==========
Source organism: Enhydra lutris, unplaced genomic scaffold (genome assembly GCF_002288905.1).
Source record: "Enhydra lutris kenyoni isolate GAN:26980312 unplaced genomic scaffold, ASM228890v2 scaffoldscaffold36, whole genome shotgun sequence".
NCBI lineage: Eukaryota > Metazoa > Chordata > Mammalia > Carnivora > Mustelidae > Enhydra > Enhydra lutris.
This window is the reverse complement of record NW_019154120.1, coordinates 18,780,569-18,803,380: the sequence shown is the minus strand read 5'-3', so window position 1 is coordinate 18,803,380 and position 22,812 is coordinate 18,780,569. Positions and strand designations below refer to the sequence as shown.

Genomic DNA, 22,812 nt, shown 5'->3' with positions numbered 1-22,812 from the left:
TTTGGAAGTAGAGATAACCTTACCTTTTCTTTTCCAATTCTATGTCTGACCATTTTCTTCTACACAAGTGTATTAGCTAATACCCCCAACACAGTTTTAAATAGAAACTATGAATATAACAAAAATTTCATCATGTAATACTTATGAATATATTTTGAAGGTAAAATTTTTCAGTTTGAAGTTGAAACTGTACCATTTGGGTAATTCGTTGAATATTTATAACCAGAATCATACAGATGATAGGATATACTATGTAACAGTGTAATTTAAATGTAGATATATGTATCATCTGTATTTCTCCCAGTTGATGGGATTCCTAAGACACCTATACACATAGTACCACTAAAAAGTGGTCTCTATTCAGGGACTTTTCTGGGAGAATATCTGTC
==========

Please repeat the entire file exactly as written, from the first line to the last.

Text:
Source organism: Enhydra lutris, unplaced genomic scaffold (genome assembly GCF_002288905.1).
Source record: "Enhydra lutris kenyoni isolate GAN:26980312 unplaced genomic scaffold, ASM228890v2 scaffoldscaffold36, whole genome shotgun sequence".
NCBI lineage: Eukaryota > Metazoa > Chordata > Mammalia > Carnivora > Mustelidae > Enhydra > Enhydra lutris.
This window is the reverse complement of record NW_019154120.1, coordinates 18,780,569-18,803,380: the sequence shown is the minus strand read 5'-3', so window position 1 is coordinate 18,803,380 and position 22,812 is coordinate 18,780,569. Positions and strand designations below refer to the sequence as shown.

Genomic DNA, 22,812 nt, shown 5'->3' with positions numbered 1-22,812 from the left:
TTTGGAAGTAGAGATAACCTTACCTTTTCTTTTCCAATTCTATGTCTGACCATTTTCTTCTACACAAGTGTATTAGCTAATACCCCCAACACAGTTTTAAATAGAAACTATGAATATAACAAAAATTTCATCATGTAATACTTATGAATATATTTTGAAGGTAAAATTTTTCAGTTTGAAGTTGAAACTGTACCATTTGGGTAATTCGTTGAATATTTATAACCAGAATCATACAGATGATAGGATATACTATGTAACAGTGTAATTTAAATGTAGATATATGTATCATCTGTATTTCTCCCAGTTGATGGGATTCCTAAGACACCTATACACATAGTACCACTAAAAAGTGGTCTCTATTCAGGGACTTTTCTGGGAGAATATCTGTC